The datejust started life in the mid 1940's and was the first watch to show the number of the date in a separate window.
There are many versions of many metals and with each generation more modern movements and subtle case design changes took place.
Your husband was born seemingly in either 1961 or 1962 and the model that was being made in his birth year was the 160X series. This watch featured a 1565 movement.
The various bezel styles will indicate what the last digit is. The smooth bezel is a 1600, the fluted bezel is a 1601 and the engine turned steel bezel is a 1603 roughly.
These are some of the most reasonably priced DJ's around. The 1600 with the smooth bezel is far less common and will often command a premium.
You have a choice of either the more traditional jubilee bracelet or the riveted oyster bracelet which will also raise the price.
Later the movement was given a hacking seconds in the set position and upgraded to a quicker "beat" rate....price may be a little more. This was about 71 or so. This is the 1575 calibre.
Prior to that the 660x series utilized a 1035 or 1065 movement. These are from the mid to late 1950's. These are gaining in popularity though they are slightly less serviceable.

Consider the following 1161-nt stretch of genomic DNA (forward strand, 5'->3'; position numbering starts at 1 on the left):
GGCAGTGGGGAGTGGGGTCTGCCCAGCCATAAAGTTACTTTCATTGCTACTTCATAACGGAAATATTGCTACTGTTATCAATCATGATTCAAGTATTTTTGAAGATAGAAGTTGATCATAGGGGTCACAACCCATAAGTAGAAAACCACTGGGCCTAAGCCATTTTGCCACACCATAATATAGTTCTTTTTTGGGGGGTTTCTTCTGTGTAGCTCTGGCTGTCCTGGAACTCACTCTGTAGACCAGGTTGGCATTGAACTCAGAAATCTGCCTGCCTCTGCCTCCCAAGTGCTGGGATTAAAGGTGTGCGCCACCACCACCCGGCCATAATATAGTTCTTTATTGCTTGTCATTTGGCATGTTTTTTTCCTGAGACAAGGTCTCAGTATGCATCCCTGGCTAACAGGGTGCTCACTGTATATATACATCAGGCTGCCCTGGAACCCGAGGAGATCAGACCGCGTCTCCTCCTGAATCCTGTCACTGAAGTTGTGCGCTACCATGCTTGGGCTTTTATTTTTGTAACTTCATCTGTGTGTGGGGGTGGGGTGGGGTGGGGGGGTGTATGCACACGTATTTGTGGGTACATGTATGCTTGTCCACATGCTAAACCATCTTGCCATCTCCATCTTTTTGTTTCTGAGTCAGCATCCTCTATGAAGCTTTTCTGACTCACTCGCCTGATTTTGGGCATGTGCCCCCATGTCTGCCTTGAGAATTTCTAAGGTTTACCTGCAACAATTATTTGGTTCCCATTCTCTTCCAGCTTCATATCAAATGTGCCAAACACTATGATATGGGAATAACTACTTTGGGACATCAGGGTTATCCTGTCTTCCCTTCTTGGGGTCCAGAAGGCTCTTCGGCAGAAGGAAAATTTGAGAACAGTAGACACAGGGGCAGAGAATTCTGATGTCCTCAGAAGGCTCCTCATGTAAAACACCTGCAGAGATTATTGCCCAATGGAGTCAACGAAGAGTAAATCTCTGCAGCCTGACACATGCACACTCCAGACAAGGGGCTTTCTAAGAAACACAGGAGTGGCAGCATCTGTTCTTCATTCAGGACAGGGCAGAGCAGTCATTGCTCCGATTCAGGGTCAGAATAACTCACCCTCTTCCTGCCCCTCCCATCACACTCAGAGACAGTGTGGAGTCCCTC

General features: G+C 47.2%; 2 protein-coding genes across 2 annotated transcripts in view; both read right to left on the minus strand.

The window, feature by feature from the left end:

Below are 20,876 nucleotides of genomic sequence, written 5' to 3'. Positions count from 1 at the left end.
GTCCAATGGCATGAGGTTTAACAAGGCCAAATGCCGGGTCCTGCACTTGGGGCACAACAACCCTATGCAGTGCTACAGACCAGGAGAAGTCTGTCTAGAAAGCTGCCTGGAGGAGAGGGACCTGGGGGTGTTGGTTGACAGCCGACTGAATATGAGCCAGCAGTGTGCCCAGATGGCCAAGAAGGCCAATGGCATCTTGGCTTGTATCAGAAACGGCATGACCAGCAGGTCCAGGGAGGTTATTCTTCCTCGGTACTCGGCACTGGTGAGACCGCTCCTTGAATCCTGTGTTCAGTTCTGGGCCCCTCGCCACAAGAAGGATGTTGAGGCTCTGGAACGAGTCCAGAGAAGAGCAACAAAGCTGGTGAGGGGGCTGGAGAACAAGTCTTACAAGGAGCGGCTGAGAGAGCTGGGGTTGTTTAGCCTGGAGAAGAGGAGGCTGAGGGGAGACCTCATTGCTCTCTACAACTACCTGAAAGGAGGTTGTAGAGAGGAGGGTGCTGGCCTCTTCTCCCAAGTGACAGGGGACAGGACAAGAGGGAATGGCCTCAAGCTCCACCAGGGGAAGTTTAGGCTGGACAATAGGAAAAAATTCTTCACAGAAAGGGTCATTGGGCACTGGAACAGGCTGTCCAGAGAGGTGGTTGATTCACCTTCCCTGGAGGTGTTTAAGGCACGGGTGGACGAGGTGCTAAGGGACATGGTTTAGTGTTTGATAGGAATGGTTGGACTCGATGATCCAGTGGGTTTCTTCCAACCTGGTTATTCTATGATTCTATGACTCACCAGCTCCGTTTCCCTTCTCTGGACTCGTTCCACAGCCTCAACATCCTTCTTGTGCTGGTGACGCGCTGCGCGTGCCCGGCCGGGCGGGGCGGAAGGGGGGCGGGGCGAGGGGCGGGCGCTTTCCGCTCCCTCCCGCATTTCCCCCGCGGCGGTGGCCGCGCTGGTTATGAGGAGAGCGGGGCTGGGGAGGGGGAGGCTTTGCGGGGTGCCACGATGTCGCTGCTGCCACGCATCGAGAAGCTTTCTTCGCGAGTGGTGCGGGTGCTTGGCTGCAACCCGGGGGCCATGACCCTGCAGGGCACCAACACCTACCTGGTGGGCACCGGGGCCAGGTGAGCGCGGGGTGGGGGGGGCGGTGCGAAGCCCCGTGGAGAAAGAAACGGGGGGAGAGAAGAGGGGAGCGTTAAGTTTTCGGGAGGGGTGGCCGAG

The price tends to jump when you move into the early 1980's with the addition of the quickset date feature, which allows you to set the date without stopping the watch or turning the hands a full 24 hours. Movement 3035. Now the model numbers have 5 digits. ie., 1601x the last one designating the type of metal involved.
The price takes another jump with the advent of the calibre 3135 movement and the sapphire glass. These will be the most expensive of the modern datejusts. This isn't what he seems to be looking for.
True white dials are less common and bring a premium. There is a white ish dial with a sort of satin gloss finish to it that is more common and less expensive.
Originality of the dial and hands and the amount of polishing done to the case through the years are paramount in the pricing. Look for even ness of the thickness of the bracelet lugs on the watch. Always look on the back side of the watch and see that they are mostly close to the same breadth.
This is certainly not an all inclusive report but it should give you a little more background.
There is absolutely nothing wrong with the 160x series datejusts even though they are quite vintage now. The 1565 and 1575 are notably some of the finest most robust movements Rolex ever made and a favorite with watchmakers. They made literally MILLIONS of these movements and spares are plentiful.
I would suggest you place a WTB (read the guidelines) in our Vintage Rolex Market section. The sellers are mostly vetted and prices while not necessarily always a steal are generally quite fair for what you are purchasing and most everyone knows everyone here and references are easy to obtain. Don't be afraid to ask on the VRF side about a seller. References are generally very happily given for the good guys. Peace of mind in a minefield is worth quite a lot.
Good luck with your search.
|This message has been edited by RolexWatchTime from IP address 18.104.22.168 on Nov 19, 2011 10:56 AM|